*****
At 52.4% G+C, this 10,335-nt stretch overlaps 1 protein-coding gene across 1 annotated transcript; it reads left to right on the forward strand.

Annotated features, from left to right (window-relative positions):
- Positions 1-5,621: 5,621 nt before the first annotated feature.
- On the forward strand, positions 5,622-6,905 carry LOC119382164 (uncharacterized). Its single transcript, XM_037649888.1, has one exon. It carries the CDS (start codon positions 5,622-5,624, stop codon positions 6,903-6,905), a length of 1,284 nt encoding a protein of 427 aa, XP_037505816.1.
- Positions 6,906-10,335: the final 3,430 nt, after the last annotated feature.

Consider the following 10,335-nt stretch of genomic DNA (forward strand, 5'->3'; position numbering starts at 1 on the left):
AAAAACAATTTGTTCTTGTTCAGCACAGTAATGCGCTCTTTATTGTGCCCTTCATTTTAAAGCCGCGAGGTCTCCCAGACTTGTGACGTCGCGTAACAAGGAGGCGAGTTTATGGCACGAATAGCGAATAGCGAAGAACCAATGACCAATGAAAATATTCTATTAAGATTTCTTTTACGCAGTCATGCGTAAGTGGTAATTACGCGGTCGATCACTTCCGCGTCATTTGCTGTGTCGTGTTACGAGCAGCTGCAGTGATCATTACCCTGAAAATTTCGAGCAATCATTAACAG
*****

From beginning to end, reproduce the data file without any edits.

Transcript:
At 52.4% G+C, this 10,335-nt stretch overlaps 1 protein-coding gene across 1 annotated transcript; it reads left to right on the forward strand.

Annotated features, from left to right (window-relative positions):
- Positions 1-5,621: 5,621 nt before the first annotated feature.
- On the forward strand, positions 5,622-6,905 carry LOC119382164 (uncharacterized). Its single transcript, XM_037649888.1, has one exon. It carries the CDS (start codon positions 5,622-5,624, stop codon positions 6,903-6,905), a length of 1,284 nt encoding a protein of 427 aa, XP_037505816.1.
- Positions 6,906-10,335: the final 3,430 nt, after the last annotated feature.

Consider the following 10,335-nt stretch of genomic DNA (forward strand, 5'->3'; position numbering starts at 1 on the left):
AAAAACAATTTGTTCTTGTTCAGCACAGTAATGCGCTCTTTATTGTGCCCTTCATTTTAAAGCCGCGAGGTCTCCCAGACTTGTGACGTCGCGTAACAAGGAGGCGAGTTTATGGCACGAATAGCGAATAGCGAAGAACCAATGACCAATGAAAATATTCTATTAAGATTTCTTTTACGCAGTCATGCGTAAGTGGTAATTACGCGGTCGATCACTTCCGCGTCATTTGCTGTGTCGTGTTACGAGCAGCTGCAGTGATCATTACCCTGAAAATTTCGAGCAATCATTAACAG